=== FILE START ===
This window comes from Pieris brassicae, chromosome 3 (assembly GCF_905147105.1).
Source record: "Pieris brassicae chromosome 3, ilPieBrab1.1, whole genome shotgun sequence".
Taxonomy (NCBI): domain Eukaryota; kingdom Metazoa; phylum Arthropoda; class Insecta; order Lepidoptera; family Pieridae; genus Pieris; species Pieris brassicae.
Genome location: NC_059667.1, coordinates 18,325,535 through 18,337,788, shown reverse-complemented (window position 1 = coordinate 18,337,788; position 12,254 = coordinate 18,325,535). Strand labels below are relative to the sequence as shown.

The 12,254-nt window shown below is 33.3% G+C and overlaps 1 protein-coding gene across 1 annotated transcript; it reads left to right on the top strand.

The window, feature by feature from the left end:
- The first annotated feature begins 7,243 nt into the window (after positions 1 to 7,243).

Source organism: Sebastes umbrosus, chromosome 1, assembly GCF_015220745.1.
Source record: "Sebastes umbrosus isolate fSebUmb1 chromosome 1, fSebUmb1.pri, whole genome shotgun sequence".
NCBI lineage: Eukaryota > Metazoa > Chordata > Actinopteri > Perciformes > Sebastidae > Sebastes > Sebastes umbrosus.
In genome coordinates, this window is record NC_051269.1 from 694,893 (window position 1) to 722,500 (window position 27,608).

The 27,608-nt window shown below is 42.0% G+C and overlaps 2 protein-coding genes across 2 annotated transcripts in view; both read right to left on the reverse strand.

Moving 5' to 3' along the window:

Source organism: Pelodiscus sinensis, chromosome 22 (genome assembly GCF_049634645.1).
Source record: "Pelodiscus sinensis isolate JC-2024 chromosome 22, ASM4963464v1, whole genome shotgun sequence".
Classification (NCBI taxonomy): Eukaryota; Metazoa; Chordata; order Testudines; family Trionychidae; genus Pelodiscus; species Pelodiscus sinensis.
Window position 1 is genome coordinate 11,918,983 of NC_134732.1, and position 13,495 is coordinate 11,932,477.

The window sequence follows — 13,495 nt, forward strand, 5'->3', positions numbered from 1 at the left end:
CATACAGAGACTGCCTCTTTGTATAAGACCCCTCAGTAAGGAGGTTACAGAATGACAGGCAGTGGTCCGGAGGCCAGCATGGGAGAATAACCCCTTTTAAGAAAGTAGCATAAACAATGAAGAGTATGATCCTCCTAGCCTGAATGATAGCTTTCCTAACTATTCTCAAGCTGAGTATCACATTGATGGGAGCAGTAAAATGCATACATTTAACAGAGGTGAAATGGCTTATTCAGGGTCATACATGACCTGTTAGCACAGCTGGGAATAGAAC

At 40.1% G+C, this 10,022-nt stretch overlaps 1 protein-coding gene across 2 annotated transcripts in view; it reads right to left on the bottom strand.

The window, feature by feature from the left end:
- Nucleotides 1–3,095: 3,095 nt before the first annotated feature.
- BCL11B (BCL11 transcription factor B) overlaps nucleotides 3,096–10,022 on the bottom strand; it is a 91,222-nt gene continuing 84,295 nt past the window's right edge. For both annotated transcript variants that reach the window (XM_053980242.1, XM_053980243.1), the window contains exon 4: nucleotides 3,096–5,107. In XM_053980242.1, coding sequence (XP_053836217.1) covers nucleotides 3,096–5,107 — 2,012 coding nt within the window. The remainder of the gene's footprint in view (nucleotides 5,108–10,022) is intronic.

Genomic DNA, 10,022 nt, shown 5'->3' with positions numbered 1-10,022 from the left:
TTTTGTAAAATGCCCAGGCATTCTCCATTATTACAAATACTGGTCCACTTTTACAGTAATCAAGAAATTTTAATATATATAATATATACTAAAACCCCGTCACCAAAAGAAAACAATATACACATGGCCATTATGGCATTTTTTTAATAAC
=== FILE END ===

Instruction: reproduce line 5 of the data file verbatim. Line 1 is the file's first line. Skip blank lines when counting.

The 12,254-nt window shown below is 33.3% G+C and overlaps 1 protein-coding gene across 1 annotated transcript; it reads left to right on the top strand.